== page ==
Brickspaces realized the need for a market place for commercial spaces. Founded in 2014, the company started as an advertising platform for short-term commercial rentals and pop-up stores and now functions as an Airbnb for commercial spaces. By taking a share of 15-20% of the rental fee, Brickspaces was able to grow into a business of five full-time employees plus an additional five interns. The company is about to be profitable and shows a constant rate of growth.

In order to discover the factors that led to its success, the author conducted an interview with Philip Schur, who is the CEO and Founder of Brickspaces.

Schur pointed out that the narrow cost structure, which has been in place right from the company’s early days, created a competitive advantage. While competitors raised millions of investment and spent their money extensively, Brickspaces tried to take a lean approach, keeping fix costs as well as labor costs down.

[...]


[1] Nathan Furr is an assistant professor of strategy at the Insead Business School in France and co-author of the book “Nail It Then Scale It: The Entrepreneur's Guide to Creating and Managing Breakthrough Innovation”.

[2] According to Zwilling (2013), the margin should be at least 50%.

[3] It is therefore a useful exercise for entrepreneurs to test their own judgement occasionally by comparing their practices with other business owners (Kisfalvi 2002: 514).

[4] Instead, prior entrepreneurial experience is linked to an increase in startup size of ca. 48% (Coad et al. 2014: 544).

[5] Around $10 m., according to Florian (2001).

[6] A unicorn is a startup company with a value of at least $1 billion.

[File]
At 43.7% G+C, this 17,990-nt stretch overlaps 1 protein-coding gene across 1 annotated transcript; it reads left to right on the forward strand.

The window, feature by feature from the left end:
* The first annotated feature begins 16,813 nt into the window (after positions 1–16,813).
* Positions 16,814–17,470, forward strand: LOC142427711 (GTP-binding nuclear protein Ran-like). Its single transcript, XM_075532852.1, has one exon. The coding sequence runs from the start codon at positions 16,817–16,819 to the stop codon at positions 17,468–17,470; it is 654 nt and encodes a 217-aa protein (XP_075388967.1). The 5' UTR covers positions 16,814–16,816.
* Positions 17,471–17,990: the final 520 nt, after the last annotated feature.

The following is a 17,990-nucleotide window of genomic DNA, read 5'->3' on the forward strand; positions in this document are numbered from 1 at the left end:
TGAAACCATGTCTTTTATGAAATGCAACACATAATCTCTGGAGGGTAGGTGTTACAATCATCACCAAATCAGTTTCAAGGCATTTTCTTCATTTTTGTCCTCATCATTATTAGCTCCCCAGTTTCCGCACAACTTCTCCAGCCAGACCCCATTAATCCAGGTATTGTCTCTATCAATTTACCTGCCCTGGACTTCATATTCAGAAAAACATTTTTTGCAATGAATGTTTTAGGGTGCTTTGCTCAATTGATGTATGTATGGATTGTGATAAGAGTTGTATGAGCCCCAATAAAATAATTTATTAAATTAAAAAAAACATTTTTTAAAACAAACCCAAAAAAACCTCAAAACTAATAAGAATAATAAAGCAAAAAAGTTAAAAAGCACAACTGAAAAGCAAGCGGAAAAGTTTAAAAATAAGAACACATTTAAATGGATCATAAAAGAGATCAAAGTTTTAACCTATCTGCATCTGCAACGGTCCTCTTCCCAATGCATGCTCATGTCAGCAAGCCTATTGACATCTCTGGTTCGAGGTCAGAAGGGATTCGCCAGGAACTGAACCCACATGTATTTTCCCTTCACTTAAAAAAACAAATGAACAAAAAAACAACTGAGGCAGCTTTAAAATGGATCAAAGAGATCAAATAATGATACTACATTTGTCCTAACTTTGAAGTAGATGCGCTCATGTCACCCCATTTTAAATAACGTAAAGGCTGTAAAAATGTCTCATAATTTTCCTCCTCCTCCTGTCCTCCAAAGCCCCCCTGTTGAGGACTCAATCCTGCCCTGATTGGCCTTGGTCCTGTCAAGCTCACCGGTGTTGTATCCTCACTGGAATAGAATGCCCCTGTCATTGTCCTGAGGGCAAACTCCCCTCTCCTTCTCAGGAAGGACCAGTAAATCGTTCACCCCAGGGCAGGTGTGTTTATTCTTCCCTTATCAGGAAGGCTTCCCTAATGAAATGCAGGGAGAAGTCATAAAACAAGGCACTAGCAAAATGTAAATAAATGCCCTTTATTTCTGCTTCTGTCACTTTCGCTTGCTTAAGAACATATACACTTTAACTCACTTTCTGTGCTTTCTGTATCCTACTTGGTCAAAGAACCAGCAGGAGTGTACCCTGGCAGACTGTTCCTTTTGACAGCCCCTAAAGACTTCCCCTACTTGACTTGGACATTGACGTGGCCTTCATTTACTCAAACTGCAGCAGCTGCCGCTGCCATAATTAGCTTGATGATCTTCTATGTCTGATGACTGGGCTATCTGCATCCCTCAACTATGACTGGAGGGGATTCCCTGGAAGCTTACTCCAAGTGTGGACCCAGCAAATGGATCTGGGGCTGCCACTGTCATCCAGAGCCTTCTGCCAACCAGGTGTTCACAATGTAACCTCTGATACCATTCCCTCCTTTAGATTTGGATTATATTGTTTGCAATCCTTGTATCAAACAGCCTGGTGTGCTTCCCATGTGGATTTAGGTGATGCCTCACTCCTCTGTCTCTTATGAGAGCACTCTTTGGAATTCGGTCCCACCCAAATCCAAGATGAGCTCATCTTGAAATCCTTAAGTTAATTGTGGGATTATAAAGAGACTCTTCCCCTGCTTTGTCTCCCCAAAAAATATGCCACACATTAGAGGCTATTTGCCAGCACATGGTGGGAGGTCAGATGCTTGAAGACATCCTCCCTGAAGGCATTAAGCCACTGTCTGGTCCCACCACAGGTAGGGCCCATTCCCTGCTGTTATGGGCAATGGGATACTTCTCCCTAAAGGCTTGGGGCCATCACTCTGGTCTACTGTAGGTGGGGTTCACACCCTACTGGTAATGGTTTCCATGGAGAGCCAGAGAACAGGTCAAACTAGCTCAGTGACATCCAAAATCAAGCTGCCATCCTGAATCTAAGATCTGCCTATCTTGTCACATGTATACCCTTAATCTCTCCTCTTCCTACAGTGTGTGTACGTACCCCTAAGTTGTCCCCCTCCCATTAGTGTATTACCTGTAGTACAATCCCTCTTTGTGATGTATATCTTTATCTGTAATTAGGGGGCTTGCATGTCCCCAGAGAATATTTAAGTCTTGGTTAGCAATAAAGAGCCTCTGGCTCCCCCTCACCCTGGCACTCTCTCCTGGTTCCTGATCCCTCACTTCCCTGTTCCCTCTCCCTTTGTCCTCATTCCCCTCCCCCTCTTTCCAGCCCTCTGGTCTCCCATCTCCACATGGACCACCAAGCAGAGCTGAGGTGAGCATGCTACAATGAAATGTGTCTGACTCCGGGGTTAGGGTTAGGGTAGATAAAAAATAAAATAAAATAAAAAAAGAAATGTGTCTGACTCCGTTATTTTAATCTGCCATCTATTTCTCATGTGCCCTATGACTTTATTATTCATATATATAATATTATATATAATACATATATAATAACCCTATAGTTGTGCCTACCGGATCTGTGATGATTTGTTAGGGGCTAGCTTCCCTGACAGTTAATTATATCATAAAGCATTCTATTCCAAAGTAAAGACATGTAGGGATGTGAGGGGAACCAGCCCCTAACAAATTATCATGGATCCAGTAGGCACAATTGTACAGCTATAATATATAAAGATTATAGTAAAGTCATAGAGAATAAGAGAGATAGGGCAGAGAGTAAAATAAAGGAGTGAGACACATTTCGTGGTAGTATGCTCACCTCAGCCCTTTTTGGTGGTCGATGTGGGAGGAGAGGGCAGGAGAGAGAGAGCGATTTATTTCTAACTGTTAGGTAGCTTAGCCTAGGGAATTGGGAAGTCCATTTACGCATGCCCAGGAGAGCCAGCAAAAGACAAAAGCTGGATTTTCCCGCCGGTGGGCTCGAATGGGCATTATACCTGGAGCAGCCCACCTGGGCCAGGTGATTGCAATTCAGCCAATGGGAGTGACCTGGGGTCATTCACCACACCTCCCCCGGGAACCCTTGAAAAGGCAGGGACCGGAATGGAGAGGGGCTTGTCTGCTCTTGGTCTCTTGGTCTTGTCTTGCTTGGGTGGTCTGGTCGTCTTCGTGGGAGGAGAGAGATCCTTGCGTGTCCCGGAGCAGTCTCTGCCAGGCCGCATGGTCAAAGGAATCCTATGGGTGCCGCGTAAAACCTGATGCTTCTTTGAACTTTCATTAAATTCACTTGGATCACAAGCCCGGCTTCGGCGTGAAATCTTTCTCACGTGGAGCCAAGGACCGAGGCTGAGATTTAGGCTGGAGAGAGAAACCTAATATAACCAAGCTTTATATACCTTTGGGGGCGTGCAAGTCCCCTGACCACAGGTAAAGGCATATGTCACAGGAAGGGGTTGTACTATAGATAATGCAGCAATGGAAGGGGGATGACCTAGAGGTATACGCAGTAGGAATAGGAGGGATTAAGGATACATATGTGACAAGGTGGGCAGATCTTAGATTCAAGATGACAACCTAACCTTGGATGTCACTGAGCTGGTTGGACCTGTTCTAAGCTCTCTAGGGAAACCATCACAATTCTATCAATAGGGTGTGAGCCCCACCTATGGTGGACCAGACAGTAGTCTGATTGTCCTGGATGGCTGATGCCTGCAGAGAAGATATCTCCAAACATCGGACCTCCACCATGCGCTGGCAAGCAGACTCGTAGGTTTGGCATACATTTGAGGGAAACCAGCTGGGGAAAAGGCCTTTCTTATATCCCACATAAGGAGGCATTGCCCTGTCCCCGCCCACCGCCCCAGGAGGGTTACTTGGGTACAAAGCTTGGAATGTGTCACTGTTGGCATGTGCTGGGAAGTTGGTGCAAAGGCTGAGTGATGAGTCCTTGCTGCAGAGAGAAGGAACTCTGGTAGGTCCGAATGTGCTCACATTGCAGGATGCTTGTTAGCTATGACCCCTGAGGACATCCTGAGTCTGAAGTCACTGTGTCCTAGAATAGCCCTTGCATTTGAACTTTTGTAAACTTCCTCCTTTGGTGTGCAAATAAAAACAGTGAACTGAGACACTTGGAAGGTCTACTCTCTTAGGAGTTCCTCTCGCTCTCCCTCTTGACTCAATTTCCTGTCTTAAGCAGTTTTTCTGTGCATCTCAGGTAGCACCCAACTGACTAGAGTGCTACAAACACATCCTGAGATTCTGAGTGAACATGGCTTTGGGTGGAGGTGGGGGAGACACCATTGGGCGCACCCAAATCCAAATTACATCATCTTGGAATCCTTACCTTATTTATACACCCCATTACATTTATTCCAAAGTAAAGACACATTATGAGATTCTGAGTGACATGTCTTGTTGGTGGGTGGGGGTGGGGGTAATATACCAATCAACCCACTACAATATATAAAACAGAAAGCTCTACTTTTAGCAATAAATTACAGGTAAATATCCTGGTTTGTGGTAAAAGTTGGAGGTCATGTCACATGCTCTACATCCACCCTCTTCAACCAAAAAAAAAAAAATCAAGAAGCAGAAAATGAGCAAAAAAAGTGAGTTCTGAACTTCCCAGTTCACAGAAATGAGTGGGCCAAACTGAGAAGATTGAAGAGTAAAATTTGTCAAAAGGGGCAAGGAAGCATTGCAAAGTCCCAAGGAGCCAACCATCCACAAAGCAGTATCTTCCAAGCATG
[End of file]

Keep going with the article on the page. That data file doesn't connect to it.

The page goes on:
[7] To this day, Stanford University has brought forth 51 unicorn founders. Harvard University is ranked second with a total of 37 unicorn founders (Adams 2017).

[8] An IPO (initial public offering) indicates the first time a company publically sells its shares to investors.

[9] Interestingly, the founders commonly remain within the company and acquire a different role (Hellmann/Puri 2002: 194).

[10] According to (Mitra/Euchner 2016: 12), this is also the reason why 99% of startups get rejected by venture capital investors.

[11] Besides the fact that corruption in general has a negative influence on entrepreneurial activity, in an over-regulated country, it leads in contrast to an increasing number of entrepreneurs (Dreher/Gassebner 2013: 427).

[12] Customer engagement is the reaction of a consumer towards a certain brand or company. Companies use a variety of channels (online and offline) to strengthen their relationship with customers.

Details

Pages
198
Year
2017
ISBN (eBook)
9783668542112
ISBN (Book)
9783668542129
File size
1.5 MB
Language
English
Catalog Number
v372343
Institution / College
Andrássy Gyula Deutschsprachige Universität Budapest
Grade
2,0
Tags
Startup Entrepreneurship Companies USA Germany Hungary Ecosystem Budapest North Rhine-Westphalia California

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Title: Which Factors Determine the Success or Failure of Startup Companies?